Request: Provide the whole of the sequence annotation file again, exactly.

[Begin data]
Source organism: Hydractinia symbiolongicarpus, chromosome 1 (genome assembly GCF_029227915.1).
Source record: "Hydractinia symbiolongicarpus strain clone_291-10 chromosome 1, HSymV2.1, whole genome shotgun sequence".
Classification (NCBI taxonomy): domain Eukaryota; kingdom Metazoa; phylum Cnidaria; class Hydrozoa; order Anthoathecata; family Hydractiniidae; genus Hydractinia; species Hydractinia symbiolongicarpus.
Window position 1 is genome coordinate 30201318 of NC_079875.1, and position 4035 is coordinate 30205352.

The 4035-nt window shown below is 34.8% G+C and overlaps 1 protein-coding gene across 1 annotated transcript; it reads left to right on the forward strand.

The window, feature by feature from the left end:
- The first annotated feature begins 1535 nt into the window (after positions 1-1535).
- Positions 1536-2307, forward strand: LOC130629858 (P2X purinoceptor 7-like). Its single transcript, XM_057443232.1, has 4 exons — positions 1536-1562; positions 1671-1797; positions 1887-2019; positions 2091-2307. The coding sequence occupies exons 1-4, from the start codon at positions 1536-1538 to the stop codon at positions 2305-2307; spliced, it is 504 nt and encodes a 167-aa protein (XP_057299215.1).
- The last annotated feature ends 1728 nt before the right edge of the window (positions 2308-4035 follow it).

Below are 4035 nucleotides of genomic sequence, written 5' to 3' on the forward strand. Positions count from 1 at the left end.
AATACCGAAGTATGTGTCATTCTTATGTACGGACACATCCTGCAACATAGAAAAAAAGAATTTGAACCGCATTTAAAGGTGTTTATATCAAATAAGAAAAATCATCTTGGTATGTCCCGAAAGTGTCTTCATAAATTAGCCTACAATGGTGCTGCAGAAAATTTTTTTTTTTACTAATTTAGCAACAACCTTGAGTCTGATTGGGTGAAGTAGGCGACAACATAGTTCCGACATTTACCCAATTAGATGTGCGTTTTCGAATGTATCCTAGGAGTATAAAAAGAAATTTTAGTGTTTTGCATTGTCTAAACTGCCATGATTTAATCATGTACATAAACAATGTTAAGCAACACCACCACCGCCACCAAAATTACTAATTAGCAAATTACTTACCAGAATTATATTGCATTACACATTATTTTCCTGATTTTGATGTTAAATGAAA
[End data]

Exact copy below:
Source organism: Hydractinia symbiolongicarpus, chromosome 1 (genome assembly GCF_029227915.1).
Source record: "Hydractinia symbiolongicarpus strain clone_291-10 chromosome 1, HSymV2.1, whole genome shotgun sequence".
Classification (NCBI taxonomy): domain Eukaryota; kingdom Metazoa; phylum Cnidaria; class Hydrozoa; order Anthoathecata; family Hydractiniidae; genus Hydractinia; species Hydractinia symbiolongicarpus.
Window position 1 is genome coordinate 30201318 of NC_079875.1, and position 4035 is coordinate 30205352.

The 4035-nt window shown below is 34.8% G+C and overlaps 1 protein-coding gene across 1 annotated transcript; it reads left to right on the forward strand.

The window, feature by feature from the left end:
- The first annotated feature begins 1535 nt into the window (after positions 1-1535).
- Positions 1536-2307, forward strand: LOC130629858 (P2X purinoceptor 7-like). Its single transcript, XM_057443232.1, has 4 exons — positions 1536-1562; positions 1671-1797; positions 1887-2019; positions 2091-2307. The coding sequence occupies exons 1-4, from the start codon at positions 1536-1538 to the stop codon at positions 2305-2307; spliced, it is 504 nt and encodes a 167-aa protein (XP_057299215.1).
- The last annotated feature ends 1728 nt before the right edge of the window (positions 2308-4035 follow it).

Below are 4035 nucleotides of genomic sequence, written 5' to 3' on the forward strand. Positions count from 1 at the left end.
AATACCGAAGTATGTGTCATTCTTATGTACGGACACATCCTGCAACATAGAAAAAAAGAATTTGAACCGCATTTAAAGGTGTTTATATCAAATAAGAAAAATCATCTTGGTATGTCCCGAAAGTGTCTTCATAAATTAGCCTACAATGGTGCTGCAGAAAATTTTTTTTTTTACTAATTTAGCAACAACCTTGAGTCTGATTGGGTGAAGTAGGCGACAACATAGTTCCGACATTTACCCAATTAGATGTGCGTTTTCGAATGTATCCTAGGAGTATAAAAAGAAATTTTAGTGTTTTGCATTGTCTAAACTGCCATGATTTAATCATGTACATAAACAATGTTAAGCAACACCACCACCGCCACCAAAATTACTAATTAGCAAATTACTTACCAGAATTATATTGCATTACACATTATTTTCCTGATTTTGATGTTAAATGAAA